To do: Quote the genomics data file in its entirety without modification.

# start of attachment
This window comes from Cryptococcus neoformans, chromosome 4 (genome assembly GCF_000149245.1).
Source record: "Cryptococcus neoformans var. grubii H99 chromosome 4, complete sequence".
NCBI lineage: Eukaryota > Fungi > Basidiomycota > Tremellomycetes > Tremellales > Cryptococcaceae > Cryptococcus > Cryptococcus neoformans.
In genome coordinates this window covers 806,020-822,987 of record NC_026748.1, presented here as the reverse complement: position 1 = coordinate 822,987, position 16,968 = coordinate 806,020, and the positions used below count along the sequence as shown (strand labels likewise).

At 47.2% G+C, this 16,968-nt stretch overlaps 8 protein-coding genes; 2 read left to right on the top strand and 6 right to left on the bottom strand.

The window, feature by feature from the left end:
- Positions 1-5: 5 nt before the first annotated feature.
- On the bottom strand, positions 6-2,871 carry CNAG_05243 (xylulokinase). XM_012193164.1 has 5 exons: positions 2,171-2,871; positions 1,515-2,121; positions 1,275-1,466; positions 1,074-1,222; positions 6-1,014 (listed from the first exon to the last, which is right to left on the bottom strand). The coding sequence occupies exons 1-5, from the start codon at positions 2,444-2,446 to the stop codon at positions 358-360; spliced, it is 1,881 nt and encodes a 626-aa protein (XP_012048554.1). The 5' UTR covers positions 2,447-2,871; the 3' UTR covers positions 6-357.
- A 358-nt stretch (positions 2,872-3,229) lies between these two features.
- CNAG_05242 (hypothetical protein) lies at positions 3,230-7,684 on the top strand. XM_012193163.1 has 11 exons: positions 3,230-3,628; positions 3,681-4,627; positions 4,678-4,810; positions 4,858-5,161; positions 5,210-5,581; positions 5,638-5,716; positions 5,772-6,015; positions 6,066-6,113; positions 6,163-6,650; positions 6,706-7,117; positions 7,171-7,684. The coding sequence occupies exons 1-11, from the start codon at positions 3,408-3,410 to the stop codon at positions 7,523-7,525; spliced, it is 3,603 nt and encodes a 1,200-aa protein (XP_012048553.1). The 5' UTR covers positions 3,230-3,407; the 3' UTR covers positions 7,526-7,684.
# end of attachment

This window comes from Cryptococcus neoformans, chromosome 4 (genome assembly GCF_000149245.1).
Source record: "Cryptococcus neoformans var. grubii H99 chromosome 4, complete sequence".
NCBI lineage: Eukaryota > Fungi > Basidiomycota > Tremellomycetes > Tremellales > Cryptococcaceae > Cryptococcus > Cryptococcus neoformans.
In genome coordinates this window covers 806,020-822,987 of record NC_026748.1, presented here as the reverse complement: position 1 = coordinate 822,987, position 16,968 = coordinate 806,020, and the positions used below count along the sequence as shown (strand labels likewise).

At 47.2% G+C, this 16,968-nt stretch overlaps 8 protein-coding genes; 2 read left to right on the top strand and 6 right to left on the bottom strand.

The window, feature by feature from the left end:
- Positions 1-5: 5 nt before the first annotated feature.
- On the bottom strand, positions 6-2,871 carry CNAG_05243 (xylulokinase). XM_012193164.1 has 5 exons: positions 2,171-2,871; positions 1,515-2,121; positions 1,275-1,466; positions 1,074-1,222; positions 6-1,014 (listed from the first exon to the last, which is right to left on the bottom strand). The coding sequence occupies exons 1-5, from the start codon at positions 2,444-2,446 to the stop codon at positions 358-360; spliced, it is 1,881 nt and encodes a 626-aa protein (XP_012048554.1). The 5' UTR covers positions 2,447-2,871; the 3' UTR covers positions 6-357.
- A 358-nt stretch (positions 2,872-3,229) lies between these two features.
- CNAG_05242 (hypothetical protein) lies at positions 3,230-7,684 on the top strand. XM_012193163.1 has 11 exons: positions 3,230-3,628; positions 3,681-4,627; positions 4,678-4,810; positions 4,858-5,161; positions 5,210-5,581; positions 5,638-5,716; positions 5,772-6,015; positions 6,066-6,113; positions 6,163-6,650; positions 6,706-7,117; positions 7,171-7,684. The coding sequence occupies exons 1-11, from the start codon at positions 3,408-3,410 to the stop codon at positions 7,523-7,525; spliced, it is 3,603 nt and encodes a 1,200-aa protein (XP_012048553.1). The 5' UTR covers positions 3,230-3,407; the 3' UTR covers positions 7,526-7,684.